10 Signs of a Bad Subcontractor Part 4
At Cotney Attorneys & Consultants, our Clearwater construction attorneys understand that there are a variety of challenges present when working on a construction project. Hiring a bad subcontractor is never one you want to deal with. In the first, second, and third parts of this six-part series, our Clearwater construction lawyers discussed subcontractors that aren’t licensed, lack experience, or refuse to sign a contract. In this section, we will discuss the dangers of working with the subcontractors who offer “the best deal.”
5. They Provide Inadequate Work
Some contractors may be tempted to hire a subcontractor who is more affordable than an experienced one. Of course, if the general contractor is cutting corners and hiring strictly off of the lowest bid, they may also be sacrificing quality and reliability. If a subcontractor deliberately offers a bid much lower than competitors, chances are that the bid isn’t accurate or they will provide subpar work. If a subcontractor offers an estimate before learning about the intricacies of the project, this is not a subcontractor you want to work with.
When a bid is considerably lower than other subcontractors, it could mean one of the following things:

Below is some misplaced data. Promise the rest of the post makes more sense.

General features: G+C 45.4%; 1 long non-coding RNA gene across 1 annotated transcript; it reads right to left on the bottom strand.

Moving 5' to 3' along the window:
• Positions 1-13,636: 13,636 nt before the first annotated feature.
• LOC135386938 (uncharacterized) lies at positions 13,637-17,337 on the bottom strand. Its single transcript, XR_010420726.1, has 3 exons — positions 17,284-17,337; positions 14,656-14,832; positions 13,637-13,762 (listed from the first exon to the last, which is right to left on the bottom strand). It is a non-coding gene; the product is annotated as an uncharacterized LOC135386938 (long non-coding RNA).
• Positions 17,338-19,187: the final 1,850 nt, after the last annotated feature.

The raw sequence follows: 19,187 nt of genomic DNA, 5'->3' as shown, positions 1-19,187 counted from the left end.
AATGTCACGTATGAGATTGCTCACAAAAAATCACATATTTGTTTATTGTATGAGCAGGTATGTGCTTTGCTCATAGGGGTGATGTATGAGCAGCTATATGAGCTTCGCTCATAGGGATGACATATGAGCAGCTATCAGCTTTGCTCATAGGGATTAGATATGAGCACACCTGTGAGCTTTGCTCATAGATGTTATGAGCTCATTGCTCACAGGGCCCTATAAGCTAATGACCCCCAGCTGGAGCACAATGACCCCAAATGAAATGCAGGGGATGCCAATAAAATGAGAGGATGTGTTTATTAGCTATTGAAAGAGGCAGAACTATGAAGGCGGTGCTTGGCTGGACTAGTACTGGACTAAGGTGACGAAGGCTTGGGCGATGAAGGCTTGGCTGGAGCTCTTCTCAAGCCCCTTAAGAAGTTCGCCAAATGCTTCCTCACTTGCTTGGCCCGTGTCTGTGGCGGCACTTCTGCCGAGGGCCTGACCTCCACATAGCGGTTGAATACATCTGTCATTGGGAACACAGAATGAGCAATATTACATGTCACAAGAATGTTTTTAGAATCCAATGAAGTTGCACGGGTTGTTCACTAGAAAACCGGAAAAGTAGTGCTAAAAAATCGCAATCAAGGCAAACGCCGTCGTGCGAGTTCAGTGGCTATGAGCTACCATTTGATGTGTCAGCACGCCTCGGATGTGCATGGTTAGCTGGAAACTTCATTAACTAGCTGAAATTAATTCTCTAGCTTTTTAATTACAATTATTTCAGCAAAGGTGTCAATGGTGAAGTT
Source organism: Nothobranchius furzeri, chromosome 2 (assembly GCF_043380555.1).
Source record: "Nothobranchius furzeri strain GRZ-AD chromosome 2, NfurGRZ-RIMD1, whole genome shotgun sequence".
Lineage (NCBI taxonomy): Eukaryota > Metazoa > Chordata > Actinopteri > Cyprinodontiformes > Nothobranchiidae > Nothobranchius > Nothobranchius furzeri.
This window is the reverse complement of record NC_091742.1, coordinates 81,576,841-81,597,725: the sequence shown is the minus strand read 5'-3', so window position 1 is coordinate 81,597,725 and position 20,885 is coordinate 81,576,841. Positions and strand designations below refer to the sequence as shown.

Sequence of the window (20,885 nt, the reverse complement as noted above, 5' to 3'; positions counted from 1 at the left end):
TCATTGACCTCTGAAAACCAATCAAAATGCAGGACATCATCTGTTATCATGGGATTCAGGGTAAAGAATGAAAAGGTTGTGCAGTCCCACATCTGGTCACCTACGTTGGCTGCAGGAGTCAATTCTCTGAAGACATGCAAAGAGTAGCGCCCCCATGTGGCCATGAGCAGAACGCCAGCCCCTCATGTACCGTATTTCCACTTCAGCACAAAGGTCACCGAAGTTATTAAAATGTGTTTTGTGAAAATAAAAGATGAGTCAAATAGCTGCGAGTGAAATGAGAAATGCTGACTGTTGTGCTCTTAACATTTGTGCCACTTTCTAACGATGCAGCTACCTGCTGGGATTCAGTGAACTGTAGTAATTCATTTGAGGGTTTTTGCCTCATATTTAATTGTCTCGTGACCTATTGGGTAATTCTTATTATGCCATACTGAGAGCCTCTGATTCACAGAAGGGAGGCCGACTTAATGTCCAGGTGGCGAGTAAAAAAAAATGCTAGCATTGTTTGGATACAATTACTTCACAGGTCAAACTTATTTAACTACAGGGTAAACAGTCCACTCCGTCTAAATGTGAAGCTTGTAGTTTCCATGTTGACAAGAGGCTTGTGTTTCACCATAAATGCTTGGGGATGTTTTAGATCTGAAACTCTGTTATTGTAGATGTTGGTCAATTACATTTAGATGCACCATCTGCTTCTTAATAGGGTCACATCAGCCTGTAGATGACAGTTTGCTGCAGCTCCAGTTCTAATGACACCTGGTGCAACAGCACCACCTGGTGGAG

- Low-Quality Materials: Sadly, many professionals in the construction industry will substitute cheaper, low-quality materials to get the job done under budget.
- Cheap Equipment: The subcontractor may be utilizing cheap equipment or not have the right tools to perform their portion of the work which creates safety issues and impacts their performance.
- Poor Workmanship: Chances are that if a subcontractor isn’t using the right equipment or saving money on material costs, they aren’t providing the best workmanship either.
6. They Make Shady Payment Requests
There are many red flags that can arise if the subcontractor requests an unconventional payment method. For example, it’s never a good idea to deal with subcontractors who only want cash for their services. Another example is if a subcontractor requests full payment upfront. You should only pay a subcontractor around 15 percent of their total compensation before they start their work. The one exception is if the subcontractor requires more compensation upfront for materials or equipment costs. However, an experienced subcontractor will be transparent about their reason for needing more capital upfront and even provide you with an itemized list of these supplies and their prices. After the subcontractor begins work on the project, you can scale out the rest of the payments when specific milestones are reached by the subcontractor.
If you would like to speak with a Clearwater construction attorney, please contact us today.
Disclaimer: The information contained in this article is for general educational information only. This information does not constitute legal advice, is not intended to constitute legal advice, nor should it be relied upon as legal advice for your specific factual pattern or situation.